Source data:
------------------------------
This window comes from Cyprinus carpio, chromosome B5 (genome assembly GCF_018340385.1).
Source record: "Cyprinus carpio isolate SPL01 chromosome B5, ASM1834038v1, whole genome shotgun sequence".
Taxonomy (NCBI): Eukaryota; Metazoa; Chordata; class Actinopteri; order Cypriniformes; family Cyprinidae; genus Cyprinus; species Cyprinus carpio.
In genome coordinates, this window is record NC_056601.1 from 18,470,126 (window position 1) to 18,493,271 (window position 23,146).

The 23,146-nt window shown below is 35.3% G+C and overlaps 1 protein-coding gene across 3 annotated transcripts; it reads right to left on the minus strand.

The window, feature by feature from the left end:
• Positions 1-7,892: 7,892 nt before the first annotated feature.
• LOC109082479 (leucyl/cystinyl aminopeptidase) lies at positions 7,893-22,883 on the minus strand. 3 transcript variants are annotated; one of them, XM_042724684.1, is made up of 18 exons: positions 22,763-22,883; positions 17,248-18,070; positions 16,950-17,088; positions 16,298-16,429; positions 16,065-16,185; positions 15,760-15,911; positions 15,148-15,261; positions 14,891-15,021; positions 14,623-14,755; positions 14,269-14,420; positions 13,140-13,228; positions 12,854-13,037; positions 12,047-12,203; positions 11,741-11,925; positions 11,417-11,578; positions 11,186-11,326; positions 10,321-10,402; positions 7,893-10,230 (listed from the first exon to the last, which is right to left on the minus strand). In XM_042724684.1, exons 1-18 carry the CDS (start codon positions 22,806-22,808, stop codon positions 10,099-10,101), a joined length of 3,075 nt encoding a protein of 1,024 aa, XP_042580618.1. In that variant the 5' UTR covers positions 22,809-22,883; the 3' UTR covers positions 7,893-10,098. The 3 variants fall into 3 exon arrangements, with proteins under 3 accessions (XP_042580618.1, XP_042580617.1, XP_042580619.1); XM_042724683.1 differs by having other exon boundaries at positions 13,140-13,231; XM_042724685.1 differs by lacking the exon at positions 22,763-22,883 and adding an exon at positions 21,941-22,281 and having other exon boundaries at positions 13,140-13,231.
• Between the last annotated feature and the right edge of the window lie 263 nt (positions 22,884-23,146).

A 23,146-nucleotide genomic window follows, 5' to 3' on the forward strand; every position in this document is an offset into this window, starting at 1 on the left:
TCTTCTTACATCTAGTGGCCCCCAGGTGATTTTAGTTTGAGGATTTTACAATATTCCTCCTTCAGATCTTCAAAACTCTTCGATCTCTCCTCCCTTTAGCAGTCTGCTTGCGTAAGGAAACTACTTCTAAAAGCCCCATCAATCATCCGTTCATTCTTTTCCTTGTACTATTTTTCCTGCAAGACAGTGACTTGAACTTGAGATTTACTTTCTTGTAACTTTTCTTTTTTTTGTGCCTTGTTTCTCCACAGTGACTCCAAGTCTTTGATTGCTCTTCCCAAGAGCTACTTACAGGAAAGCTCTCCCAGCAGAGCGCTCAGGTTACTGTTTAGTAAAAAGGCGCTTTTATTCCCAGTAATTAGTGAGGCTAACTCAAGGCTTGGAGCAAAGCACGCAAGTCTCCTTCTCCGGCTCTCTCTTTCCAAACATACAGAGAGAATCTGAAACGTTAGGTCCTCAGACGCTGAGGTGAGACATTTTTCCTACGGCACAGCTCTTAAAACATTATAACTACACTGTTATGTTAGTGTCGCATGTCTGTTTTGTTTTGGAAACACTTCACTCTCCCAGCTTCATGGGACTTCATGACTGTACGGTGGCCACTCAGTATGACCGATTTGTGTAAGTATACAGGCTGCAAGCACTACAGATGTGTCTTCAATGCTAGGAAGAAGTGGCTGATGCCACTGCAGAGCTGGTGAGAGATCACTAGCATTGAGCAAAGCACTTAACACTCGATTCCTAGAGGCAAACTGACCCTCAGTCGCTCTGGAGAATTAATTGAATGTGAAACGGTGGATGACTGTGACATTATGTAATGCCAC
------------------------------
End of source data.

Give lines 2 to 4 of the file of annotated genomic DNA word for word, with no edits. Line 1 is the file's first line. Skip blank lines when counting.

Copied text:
Source record: "Cyprinus carpio isolate SPL01 chromosome B5, ASM1834038v1, whole genome shotgun sequence".
Taxonomy (NCBI): Eukaryota; Metazoa; Chordata; class Actinopteri; order Cypriniformes; family Cyprinidae; genus Cyprinus; species Cyprinus carpio.
In genome coordinates, this window is record NC_056601.1 from 18,470,126 (window position 1) to 18,493,271 (window position 23,146).